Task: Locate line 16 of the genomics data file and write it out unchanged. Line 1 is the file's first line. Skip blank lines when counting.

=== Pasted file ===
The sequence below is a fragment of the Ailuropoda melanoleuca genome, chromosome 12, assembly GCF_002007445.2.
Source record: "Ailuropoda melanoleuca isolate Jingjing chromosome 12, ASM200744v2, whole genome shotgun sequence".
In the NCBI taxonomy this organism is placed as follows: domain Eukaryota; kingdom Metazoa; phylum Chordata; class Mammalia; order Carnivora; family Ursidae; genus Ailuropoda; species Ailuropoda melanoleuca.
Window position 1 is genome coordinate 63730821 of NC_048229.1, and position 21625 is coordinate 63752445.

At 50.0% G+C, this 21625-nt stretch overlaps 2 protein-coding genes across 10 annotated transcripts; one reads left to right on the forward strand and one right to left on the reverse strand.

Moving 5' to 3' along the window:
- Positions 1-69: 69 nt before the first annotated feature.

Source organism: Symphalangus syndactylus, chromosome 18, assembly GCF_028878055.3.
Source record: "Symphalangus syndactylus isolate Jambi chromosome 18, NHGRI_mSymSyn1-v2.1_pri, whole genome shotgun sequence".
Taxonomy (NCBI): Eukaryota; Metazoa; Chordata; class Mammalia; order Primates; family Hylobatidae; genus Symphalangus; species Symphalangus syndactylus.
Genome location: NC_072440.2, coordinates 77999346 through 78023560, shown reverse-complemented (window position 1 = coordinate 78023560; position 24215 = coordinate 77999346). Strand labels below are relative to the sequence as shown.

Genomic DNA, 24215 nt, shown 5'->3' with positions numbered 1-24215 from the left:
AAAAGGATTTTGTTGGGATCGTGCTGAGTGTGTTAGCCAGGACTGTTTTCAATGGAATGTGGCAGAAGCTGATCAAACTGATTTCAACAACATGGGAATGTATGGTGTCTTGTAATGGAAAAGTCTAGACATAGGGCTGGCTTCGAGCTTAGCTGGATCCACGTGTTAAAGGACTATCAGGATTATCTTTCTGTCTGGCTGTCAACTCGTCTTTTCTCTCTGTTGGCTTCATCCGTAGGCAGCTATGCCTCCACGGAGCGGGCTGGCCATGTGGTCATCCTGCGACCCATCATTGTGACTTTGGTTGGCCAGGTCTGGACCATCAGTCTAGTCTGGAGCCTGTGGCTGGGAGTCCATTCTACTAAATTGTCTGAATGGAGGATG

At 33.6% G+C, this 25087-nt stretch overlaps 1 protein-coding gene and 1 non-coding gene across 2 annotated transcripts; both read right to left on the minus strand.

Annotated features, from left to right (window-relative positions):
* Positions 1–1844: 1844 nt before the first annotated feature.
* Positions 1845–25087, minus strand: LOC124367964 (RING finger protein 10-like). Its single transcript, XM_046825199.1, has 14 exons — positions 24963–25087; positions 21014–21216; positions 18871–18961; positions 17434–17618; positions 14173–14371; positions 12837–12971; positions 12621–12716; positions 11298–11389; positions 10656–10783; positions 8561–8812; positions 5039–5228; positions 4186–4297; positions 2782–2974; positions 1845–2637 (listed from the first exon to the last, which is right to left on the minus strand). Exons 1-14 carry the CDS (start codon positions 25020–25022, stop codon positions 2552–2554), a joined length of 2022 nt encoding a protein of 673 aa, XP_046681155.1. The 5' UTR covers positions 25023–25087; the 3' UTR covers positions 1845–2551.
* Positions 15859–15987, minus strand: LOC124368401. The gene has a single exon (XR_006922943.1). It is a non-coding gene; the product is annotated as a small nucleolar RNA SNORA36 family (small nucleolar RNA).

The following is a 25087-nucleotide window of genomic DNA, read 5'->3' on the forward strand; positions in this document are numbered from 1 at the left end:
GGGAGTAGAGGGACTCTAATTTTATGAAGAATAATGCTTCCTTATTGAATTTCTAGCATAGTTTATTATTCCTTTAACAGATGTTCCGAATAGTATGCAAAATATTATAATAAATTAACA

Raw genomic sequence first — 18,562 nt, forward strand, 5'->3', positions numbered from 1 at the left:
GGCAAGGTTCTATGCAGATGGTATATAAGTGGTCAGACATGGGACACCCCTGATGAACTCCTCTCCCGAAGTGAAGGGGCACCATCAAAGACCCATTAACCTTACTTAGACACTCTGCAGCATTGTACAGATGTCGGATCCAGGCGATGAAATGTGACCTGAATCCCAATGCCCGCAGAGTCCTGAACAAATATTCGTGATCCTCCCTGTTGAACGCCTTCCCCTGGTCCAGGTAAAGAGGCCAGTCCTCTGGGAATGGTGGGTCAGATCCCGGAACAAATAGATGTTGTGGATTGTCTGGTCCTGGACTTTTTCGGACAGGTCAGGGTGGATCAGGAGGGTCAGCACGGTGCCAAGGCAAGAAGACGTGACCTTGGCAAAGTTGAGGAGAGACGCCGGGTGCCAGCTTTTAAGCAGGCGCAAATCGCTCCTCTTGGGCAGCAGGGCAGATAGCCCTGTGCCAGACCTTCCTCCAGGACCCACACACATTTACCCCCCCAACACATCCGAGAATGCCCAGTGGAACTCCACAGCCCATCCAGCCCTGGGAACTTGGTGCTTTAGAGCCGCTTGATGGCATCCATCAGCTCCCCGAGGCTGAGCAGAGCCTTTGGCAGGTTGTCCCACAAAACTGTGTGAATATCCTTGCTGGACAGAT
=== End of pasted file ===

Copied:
* Positions 1–1844: 1844 nt before the first annotated feature.